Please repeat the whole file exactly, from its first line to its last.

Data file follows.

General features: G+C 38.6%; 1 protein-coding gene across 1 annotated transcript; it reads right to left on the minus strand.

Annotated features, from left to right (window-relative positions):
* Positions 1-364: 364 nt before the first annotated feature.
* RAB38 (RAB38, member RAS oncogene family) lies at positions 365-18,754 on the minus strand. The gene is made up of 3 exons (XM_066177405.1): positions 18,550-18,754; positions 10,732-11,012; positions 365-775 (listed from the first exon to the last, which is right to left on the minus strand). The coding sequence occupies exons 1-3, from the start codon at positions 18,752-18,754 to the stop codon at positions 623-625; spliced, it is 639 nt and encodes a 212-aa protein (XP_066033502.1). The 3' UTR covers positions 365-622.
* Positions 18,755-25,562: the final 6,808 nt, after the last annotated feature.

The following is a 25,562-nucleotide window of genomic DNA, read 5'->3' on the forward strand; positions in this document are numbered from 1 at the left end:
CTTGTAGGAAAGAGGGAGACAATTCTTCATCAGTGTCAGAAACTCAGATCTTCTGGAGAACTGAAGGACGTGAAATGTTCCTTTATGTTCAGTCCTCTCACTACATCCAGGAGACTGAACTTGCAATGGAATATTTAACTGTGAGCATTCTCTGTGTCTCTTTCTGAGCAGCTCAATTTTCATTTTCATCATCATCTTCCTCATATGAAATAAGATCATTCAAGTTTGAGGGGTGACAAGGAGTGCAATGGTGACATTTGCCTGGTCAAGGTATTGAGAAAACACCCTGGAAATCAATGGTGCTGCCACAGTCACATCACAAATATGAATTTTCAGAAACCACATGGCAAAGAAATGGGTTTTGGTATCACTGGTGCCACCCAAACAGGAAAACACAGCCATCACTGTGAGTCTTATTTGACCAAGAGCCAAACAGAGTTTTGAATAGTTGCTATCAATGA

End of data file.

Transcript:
General features: G+C 38.6%; 1 protein-coding gene across 1 annotated transcript; it reads right to left on the minus strand.

Annotated features, from left to right (window-relative positions):
* Positions 1-364: 364 nt before the first annotated feature.
* RAB38 (RAB38, member RAS oncogene family) lies at positions 365-18,754 on the minus strand. The gene is made up of 3 exons (XM_066177405.1): positions 18,550-18,754; positions 10,732-11,012; positions 365-775 (listed from the first exon to the last, which is right to left on the minus strand). The coding sequence occupies exons 1-3, from the start codon at positions 18,752-18,754 to the stop codon at positions 623-625; spliced, it is 639 nt and encodes a 212-aa protein (XP_066033502.1). The 3' UTR covers positions 365-622.
* Positions 18,755-25,562: the final 6,808 nt, after the last annotated feature.

The following is a 25,562-nucleotide window of genomic DNA, read 5'->3' on the forward strand; positions in this document are numbered from 1 at the left end:
CTTGTAGGAAAGAGGGAGACAATTCTTCATCAGTGTCAGAAACTCAGATCTTCTGGAGAACTGAAGGACGTGAAATGTTCCTTTATGTTCAGTCCTCTCACTACATCCAGGAGACTGAACTTGCAATGGAATATTTAACTGTGAGCATTCTCTGTGTCTCTTTCTGAGCAGCTCAATTTTCATTTTCATCATCATCTTCCTCATATGAAATAAGATCATTCAAGTTTGAGGGGTGACAAGGAGTGCAATGGTGACATTTGCCTGGTCAAGGTATTGAGAAAACACCCTGGAAATCAATGGTGCTGCCACAGTCACATCACAAATATGAATTTTCAGAAACCACATGGCAAAGAAATGGGTTTTGGTATCACTGGTGCCACCCAAACAGGAAAACACAGCCATCACTGTGAGTCTTATTTGACCAAGAGCCAAACAGAGTTTTGAATAGTTGCTATCAATGA